DHS Names Officials for 2006 Storm Season

Published: April 26, 2006

WASHINGTON – The Department of Homeland Security (DHS) announced April 26 the unprecedented predesignation of five teams that will coordinate the federal government’s role in support of state and local governments in preparing for and responding to major natural disasters this storm season. In total, 27 federal officials have been appointed, each with unique expertise and considerable experience.

“Designating these teams now will give state and local officials a chance to plan, train, and exercise with their federal counterparts before a disaster strikes,” said Homeland Security Secretary Michael Chertoff. “It is imperative that officials at all levels of government, and able bodied citizens alike, understand emergency management roles and individual responsibilities going into this storm season.”

Primary responsibility for disaster response has always been at the local level. The department appointed the following individuals as Principal Federal Officials (PFO), Deputy Principal Federal Officials (DPFO) and Federal Coordinating Officers (FCO) to facilitate federal support of state and local governments:

Gulf Coast Region:

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  • PFO: Gil H. Jamieson, FEMA Deputy Director for Gulf Coast Recovery
  • DPFO: Captain Thomas F. Atkin, Special Assistant to the Coast Guard Chief of Staff
  • FCO: Nick Russo, FEMA Federal Coordinating Officer

* Includes: Alabama, Mississippi and Louisiana


  • PFO: Rear Admiral Joseph L. Nimmich, Assistant Commandant for Policy and Planning,  U.S. Coast Guard
  • DPFO: Mary Lynne Miller, FEMA Region IV Deputy Director
  • FCO: Justo Hernandez, FEMA Federal Coordinating Officer

Northeast Region:

  • PFO: Rear Admiral David P. Pekoske, First District Commander, U.S. Coast Guard
  • DPFO: Joseph Picciano, FEMA Region II Deputy Director
  • FCO: Phil Parr, FEMA Federal Coordinating Officer

* Includes: New York: New Jersey; New England; Puerto Rico; and the U.S. Virgin Islands

Mid-Atlantic Region:

  • PFO: Rear Admiral John P. Currier, Assistant Commandant for Acquisition, U.S. Coast Guard
  • DPFO: Richard Hainje, FEMA Region VII Director
  • FCO: Tom Davies, FEMA Federal Coordinating Officer

* Includes: Georgia; South Carolina; North Carolina; Virginia; Washington, DC; Maryland; Delaware; and Rhode Island


  • PFO: Rear Admiral Timothy S. Sullivan, Senior Military Advisor to the Secretary of Homeland Security, U.S. Coast Guard
  • DPFO: Bill Peterson, FEMA Region VI Director
  • FCO: Sandy Coachman, FEMA Federal Coordinating Officer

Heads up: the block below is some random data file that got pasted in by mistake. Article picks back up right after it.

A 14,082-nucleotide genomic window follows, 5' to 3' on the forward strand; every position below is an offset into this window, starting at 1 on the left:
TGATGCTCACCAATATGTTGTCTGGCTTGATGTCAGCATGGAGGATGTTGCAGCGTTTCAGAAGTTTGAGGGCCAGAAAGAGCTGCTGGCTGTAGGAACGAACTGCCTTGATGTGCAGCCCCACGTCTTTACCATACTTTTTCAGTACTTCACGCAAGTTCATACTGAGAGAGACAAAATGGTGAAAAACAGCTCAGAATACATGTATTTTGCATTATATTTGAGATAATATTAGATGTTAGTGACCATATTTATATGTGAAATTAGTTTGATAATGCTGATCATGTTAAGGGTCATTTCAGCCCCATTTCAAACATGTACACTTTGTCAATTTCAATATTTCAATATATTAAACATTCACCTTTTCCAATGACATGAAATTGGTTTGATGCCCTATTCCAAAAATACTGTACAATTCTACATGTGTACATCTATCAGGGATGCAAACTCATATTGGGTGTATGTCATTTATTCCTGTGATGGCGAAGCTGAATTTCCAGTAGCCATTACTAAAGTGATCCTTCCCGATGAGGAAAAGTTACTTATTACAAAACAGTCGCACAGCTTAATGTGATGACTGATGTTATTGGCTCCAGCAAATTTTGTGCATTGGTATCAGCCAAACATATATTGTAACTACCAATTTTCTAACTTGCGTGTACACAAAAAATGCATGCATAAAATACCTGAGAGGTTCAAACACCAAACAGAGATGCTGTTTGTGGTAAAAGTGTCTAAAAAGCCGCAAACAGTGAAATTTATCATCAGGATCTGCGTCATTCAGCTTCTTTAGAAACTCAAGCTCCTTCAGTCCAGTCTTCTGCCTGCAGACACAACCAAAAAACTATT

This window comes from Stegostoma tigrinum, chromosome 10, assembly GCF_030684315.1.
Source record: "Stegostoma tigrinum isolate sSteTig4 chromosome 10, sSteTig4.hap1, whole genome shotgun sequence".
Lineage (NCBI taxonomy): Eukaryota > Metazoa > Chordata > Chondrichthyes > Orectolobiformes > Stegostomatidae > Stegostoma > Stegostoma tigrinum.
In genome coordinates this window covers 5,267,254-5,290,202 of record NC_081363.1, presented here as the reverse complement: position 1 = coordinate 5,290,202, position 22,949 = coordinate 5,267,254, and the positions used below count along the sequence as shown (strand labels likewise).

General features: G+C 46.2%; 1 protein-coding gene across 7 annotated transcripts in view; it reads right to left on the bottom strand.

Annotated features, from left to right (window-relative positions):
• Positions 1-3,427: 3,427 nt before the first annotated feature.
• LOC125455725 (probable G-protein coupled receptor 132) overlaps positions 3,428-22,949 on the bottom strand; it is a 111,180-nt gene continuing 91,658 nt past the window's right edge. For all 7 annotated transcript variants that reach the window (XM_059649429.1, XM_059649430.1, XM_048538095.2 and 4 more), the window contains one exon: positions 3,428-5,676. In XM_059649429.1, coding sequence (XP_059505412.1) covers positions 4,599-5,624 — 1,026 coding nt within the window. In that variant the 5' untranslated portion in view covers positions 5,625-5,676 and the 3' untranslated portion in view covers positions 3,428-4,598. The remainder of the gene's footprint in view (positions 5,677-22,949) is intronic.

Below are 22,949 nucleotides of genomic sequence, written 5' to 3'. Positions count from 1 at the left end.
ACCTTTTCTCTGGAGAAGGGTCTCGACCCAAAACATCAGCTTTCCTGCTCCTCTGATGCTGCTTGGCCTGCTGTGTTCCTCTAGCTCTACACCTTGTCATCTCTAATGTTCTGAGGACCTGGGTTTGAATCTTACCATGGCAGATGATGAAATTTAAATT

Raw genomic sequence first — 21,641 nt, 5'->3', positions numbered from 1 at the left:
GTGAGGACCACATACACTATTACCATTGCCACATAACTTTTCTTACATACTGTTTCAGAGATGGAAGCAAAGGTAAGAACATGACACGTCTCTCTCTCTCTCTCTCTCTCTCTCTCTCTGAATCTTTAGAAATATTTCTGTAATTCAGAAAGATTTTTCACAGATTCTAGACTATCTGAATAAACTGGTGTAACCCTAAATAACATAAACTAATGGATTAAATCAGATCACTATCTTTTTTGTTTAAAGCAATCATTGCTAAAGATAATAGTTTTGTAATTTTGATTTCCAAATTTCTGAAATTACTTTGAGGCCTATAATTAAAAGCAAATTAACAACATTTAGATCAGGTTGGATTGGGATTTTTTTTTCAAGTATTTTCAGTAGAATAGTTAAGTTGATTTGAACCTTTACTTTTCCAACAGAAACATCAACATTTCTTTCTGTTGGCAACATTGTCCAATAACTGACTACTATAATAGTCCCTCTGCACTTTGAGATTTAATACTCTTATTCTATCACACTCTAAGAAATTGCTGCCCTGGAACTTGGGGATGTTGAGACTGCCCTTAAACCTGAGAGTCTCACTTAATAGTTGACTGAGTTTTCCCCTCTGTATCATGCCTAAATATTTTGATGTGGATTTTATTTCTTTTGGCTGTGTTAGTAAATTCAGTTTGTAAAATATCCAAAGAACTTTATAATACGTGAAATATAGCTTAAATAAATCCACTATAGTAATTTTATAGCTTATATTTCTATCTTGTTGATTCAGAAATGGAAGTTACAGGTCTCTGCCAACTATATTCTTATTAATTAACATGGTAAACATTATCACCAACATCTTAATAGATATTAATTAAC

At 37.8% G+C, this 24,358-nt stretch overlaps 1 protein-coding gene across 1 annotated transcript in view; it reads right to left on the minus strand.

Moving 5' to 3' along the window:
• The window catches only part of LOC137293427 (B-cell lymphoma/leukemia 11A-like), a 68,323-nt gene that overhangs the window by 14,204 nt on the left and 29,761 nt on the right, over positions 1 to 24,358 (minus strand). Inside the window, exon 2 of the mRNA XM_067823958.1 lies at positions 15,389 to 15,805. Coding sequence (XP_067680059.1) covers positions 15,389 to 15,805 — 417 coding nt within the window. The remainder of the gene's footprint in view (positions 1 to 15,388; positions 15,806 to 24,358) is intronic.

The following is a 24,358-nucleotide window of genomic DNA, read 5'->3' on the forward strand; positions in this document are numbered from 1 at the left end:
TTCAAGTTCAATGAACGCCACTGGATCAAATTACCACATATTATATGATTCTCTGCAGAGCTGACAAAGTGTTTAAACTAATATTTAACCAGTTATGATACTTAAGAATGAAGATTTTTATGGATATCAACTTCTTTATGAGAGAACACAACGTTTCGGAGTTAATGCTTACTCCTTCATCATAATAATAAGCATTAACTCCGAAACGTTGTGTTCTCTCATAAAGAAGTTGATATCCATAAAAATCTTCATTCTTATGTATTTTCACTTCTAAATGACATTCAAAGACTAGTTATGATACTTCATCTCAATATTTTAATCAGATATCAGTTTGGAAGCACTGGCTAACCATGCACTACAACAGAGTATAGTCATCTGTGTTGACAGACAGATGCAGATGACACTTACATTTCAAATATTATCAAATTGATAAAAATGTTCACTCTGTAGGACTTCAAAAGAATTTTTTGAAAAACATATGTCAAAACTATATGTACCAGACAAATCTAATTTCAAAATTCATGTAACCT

The following FEMA FCO’s have also been predesignated to support the lead FCO in their region, in the event that a storm impacts more than a single state:

  • Alabama, Ron Sherman
  • Delaware, Lou Botta
  • District of Columbia, Tom Davies
  • Georgia, Mike Karl
  • Louisiana, Lee Champagne
  • Maryland, Bill Lokey
  • Mississippi, Jesse Munoz
  • New Jersey and the U.S. Virgin Islands, Peter Martinasco
  • New York and Puerto Rico, Marianne Jackson
  • North Carolina, Mike Bolch
  • Pennsylvania, Carlos Mitchell
  • South Carolina, Libby Turner
  • Virginia, Tom Costello

PFOs and DPFOs serve as the secretary’s representative on the ground and primary point of contact for state and local officials within their area of authority. They are responsible for coordinating overall federal activities relevant to an Incident of National Significance and for providing situational awareness.  All declared emergencies and disasters by the President under the Stafford Act are Incidents of National Significance.  FCOs manage and coordinate federal resource activities related to the Stafford Act.

Local governments are traditionally responsible for providing for the safety and security of citizens in advance of a hurricane, including developing emergency plans, determining evacuation routes, providing public transportation for those who are unable to self-evacuate, and setting up and stocking local shelters with relief supplies.

State governments are traditionally responsible for mobilizing the National Guard, pre-positioning certain assets and supplies, and setting up the state’s emergency management functions. States are also in charge of requests for federal support though the formal disaster declaration process.

When requested, the federal government is responsible for responding to disaster declarations, both during the event and in its aftermath.  This can include logistical support for search and rescue, providing food, water and ice, establishing disaster centers and processing federal disaster claims, and participating in short and long-term public works projects, such as debris removal and infrastructure rebuilding.

DHS also reminds the public of the importance of personal preparedness, including having adequate supplies on hand, developing family communications plans and listening to evacuation orders from local authorities. Learn more about personal preparedness at www.ready.gov.

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